Preserving A Place Of Honor
Although it was raining on Arlington cemetery, last Monday, nothing could dampen the spirits of the volunteers who came out to clean up the cemetery. The Professional Landcare Network (PLANET) hosted the event for the 16th year in a row. The approximately 450 volunteers came out to celebrate Renewal and Remembrance Day at Arlington Cemetery for many different reasons.
Some were inspired by relatives who served in a war, others liked the community atmosphere. The children planted milkweed plants to attract monarch butterflies, while the adults sprinkled fertilizer and lime and planted trees.
Shelby Wanzor, 10 and Abby Bradley, 11 won an essay contest that gave them the honor of placing a wreath at the Tomb of the Unknowns during the ceremony. Shelby wrote her essay in honor of several relatives who served in a war. Abby says she was inspired to write the essay and help with the cleanup by her grandfather who was a World War II Marine veteran. The hard work put forth by the volunteers was not in vain. By the end of the day, the grounds of this cemetery looked beautiful and looked fit to be the final resting place of over 400,000 national heroes.
But was this piece of land always a burial ground? Read on to find out...
The History of Arlington Cemetery
The story of Arlington starts many years before it became a cemetery. The property was owned by General Robert E. Lee and his wife, Mary Custis Lee who had a huge estate called “Arlington House.” Mary Lee inherited the property from her father, George Washington Parke Custis who was the grandson of Martha Washington. During the civil war, General Lee left his huge estate in the North, to fight for the South. This angered many former friends, including Brig. Gen. Montgomery C. Meigs, the quartermaster general for the North.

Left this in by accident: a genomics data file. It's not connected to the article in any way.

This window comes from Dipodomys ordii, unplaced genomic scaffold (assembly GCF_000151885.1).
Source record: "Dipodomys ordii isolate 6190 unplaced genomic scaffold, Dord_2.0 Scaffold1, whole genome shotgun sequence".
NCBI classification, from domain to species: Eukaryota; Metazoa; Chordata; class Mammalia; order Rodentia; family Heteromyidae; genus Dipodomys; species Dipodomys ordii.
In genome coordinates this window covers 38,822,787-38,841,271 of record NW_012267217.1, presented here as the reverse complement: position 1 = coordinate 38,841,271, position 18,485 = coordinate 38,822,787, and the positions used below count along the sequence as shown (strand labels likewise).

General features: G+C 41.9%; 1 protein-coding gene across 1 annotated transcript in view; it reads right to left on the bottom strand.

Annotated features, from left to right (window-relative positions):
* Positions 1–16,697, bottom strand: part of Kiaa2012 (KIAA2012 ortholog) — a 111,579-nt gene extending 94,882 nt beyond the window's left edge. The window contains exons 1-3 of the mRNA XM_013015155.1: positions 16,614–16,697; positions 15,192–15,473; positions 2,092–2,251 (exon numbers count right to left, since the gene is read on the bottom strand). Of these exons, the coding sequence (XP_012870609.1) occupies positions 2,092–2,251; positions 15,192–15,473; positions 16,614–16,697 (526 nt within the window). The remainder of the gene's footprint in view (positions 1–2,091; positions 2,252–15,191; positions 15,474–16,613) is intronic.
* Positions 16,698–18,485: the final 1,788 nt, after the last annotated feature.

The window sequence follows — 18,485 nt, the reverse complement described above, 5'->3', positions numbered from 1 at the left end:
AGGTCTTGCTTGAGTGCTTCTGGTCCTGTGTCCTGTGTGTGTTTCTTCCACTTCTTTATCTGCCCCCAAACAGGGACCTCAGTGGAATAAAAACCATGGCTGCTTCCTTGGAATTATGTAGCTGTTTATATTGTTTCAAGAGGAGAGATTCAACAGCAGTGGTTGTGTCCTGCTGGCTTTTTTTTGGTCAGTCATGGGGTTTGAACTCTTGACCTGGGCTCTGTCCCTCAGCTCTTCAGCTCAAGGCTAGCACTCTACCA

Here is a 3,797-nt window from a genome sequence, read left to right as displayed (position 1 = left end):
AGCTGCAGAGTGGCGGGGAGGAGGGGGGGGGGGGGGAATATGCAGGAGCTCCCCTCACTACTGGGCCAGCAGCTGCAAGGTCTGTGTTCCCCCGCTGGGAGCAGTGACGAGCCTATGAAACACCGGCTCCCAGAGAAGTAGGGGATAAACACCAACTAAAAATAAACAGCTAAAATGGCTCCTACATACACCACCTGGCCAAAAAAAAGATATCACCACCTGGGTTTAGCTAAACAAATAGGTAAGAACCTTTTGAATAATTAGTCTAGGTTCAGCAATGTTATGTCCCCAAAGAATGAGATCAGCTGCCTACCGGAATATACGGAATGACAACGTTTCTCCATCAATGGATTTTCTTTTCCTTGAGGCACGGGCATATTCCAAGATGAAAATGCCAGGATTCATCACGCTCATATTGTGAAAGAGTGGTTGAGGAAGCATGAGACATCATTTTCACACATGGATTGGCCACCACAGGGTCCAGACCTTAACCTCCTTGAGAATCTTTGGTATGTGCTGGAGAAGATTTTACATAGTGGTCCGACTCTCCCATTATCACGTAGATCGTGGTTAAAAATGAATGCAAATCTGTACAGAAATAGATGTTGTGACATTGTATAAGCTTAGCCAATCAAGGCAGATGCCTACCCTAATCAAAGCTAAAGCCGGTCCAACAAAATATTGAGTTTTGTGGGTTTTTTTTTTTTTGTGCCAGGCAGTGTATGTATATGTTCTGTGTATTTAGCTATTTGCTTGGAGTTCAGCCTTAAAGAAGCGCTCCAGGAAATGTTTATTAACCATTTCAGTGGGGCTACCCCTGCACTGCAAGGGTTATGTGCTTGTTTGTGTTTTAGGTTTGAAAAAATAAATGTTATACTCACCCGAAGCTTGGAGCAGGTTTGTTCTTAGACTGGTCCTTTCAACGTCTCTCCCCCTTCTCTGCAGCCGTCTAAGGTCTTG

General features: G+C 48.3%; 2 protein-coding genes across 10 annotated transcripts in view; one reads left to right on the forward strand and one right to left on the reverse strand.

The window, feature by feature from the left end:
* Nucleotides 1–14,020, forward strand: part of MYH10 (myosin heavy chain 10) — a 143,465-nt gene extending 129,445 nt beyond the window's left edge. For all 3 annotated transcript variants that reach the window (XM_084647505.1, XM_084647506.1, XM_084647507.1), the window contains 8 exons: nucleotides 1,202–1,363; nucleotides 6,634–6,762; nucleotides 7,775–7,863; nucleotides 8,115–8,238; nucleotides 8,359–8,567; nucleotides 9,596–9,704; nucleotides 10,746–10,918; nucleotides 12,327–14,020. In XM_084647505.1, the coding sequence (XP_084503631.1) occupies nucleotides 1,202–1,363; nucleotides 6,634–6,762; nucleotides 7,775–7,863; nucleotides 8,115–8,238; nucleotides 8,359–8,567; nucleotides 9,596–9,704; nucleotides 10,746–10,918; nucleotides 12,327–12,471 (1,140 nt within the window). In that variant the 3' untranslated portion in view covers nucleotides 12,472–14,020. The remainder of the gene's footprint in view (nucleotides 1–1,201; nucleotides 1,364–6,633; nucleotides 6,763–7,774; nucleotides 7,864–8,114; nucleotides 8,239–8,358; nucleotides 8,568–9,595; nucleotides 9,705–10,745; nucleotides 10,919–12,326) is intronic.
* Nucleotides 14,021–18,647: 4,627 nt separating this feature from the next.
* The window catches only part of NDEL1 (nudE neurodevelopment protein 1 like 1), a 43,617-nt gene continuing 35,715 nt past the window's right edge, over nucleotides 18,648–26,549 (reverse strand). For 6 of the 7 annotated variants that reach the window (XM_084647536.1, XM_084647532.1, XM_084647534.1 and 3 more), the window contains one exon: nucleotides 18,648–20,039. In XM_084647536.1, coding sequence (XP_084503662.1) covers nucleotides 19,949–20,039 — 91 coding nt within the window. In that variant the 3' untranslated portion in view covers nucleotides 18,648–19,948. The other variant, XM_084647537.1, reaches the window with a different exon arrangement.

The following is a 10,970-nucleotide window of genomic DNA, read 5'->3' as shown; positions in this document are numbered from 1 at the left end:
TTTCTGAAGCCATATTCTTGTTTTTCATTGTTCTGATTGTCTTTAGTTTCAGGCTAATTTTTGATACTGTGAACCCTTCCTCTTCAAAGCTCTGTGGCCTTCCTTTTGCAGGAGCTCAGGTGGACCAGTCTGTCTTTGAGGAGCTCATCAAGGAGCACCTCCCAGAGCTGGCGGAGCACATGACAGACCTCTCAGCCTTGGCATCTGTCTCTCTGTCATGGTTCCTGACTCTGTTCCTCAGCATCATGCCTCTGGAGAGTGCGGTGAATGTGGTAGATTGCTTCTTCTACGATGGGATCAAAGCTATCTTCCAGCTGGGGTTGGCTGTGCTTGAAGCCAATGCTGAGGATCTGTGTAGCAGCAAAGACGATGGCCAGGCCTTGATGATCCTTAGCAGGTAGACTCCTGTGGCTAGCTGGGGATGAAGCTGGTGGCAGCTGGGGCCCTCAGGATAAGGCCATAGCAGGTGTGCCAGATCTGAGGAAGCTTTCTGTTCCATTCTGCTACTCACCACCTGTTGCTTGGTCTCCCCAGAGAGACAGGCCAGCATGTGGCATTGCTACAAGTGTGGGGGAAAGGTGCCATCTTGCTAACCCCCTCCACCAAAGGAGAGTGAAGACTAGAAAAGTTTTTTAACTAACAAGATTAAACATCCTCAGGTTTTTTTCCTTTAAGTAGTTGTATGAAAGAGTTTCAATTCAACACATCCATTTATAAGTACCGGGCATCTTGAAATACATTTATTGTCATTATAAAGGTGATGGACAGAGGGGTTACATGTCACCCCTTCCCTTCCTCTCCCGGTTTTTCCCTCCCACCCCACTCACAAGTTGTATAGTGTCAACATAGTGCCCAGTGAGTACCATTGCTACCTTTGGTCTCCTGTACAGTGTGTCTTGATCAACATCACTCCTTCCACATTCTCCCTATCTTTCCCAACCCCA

Conflict Over the Arlington Estate...
As the Civil War heated up in June 1862, Congress passed a law that gave commissioners the right to collect taxes on estates in “insurrectionary districts.” This included the Arlington Estate. Another part of the law required the estate owners to present the money in person.
Mary Lee was stuck in Richmond at the time because of her failing health and the war. She asked her cousin to pay the taxes, but when he arrived he wasn’t allowed to. Because Mary Lee couldn’t present the money herself, the 1,100 acre estate was put up for auction in 1864. Meanwhile, the war produced about 82,000 casualties in a single month. The hospitals were overflowing with the dead and wounded.
Montgomery Meig began looking for a new graveyard in which to bury the overflow of bodies. Ironically, his first choice was his old friend’s estate: Arlington. We don’t know for certain if his choice was out of spite but given the anger he showed towards Lee it is safe to assume this to be so. The first body was laid to rest at Arlington Cemetery on May 13, 1864.
Nearly 150 years and 399,999 burials later, Arlington is just as significant as it was before the Civil War. It is a place to remember and honor the soldiers who have given their lives to preserve American liberty. It is and will always be a place of great importance to Americans.